It is a victory of McCarthy’s epic imagination that such atrocities are recounted without inducing in the reader the slightest interest in ‘taking sides’. US imperialism and its ideology of manifest destiny are, we all know, the side that is to be blamed, ultimately, for the fact that some lad lost his soles. But that’s not what this novel is about, and in refusing to be about this it already subverts the mythology of the western genre that it also represents par excellence. This novel is about a world Homer already knew, where war is an ontological force that lies deeper in the order and reason of the cosmos than human history, where humans have nothing to learn –where there can be no Bildung for a young hero– even if they can at least come to know, through its most magnificent instances, the order that precedes them:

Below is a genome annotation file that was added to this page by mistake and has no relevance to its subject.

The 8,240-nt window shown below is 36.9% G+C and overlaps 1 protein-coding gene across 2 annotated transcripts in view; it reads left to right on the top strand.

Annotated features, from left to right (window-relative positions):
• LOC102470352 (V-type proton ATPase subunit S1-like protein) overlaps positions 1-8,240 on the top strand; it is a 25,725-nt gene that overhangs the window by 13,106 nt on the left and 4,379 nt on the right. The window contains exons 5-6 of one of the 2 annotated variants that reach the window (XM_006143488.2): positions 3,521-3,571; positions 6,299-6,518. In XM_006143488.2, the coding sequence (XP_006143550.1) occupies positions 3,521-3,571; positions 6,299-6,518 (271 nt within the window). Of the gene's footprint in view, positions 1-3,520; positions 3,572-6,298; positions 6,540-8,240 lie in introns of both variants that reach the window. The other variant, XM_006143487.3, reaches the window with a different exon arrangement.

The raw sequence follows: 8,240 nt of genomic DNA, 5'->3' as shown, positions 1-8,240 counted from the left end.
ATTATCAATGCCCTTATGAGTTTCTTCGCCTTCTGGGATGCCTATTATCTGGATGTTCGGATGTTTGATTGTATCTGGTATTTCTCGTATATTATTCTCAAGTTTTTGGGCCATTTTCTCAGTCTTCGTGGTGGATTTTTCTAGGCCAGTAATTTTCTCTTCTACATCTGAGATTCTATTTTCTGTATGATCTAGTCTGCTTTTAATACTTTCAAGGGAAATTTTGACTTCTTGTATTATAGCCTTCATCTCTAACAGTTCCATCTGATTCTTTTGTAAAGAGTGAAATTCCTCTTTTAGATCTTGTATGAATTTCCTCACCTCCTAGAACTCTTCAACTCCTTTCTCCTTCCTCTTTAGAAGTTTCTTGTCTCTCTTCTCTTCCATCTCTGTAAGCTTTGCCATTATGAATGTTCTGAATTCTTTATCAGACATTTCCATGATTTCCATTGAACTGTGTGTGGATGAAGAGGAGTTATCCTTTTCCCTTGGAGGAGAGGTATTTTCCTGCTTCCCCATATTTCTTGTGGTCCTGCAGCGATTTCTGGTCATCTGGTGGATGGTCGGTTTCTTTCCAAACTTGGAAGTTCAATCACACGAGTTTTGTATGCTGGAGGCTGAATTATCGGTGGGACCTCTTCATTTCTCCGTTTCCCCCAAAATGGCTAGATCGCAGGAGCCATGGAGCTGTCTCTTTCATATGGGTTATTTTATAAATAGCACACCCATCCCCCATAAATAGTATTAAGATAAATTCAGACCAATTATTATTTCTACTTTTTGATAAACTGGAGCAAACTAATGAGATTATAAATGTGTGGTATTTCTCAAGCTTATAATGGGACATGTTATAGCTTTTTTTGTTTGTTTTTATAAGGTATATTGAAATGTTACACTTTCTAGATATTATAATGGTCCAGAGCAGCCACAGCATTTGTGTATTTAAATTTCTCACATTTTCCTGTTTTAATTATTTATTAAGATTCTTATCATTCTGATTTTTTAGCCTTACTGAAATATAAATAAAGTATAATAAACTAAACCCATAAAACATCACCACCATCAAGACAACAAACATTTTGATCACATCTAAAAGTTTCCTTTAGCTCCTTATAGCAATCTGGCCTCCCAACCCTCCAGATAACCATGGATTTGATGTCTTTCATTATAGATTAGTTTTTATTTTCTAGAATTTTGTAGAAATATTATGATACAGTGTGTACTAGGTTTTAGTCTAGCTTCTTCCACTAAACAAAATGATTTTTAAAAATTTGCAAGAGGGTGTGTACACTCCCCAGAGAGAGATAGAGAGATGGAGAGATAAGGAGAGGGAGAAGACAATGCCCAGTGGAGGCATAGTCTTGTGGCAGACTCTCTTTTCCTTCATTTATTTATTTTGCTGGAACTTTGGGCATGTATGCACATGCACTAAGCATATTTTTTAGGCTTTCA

He rose and turned toward the lights of the town. The tidepools bright as smelterpots among the dark rocks where the phosphorescent seacrabs clambered back. Passing through the salt grass he looked back. The horse had not moved. A ship’s light winked in the swells. The colt stood against the horse with its head down and the horse was watching, out there past men’s knowing, where the stars are drowning and whales ferry their vast souls through the black and seamless sea.
Piece crossposted with Justin E. H. Smith’s website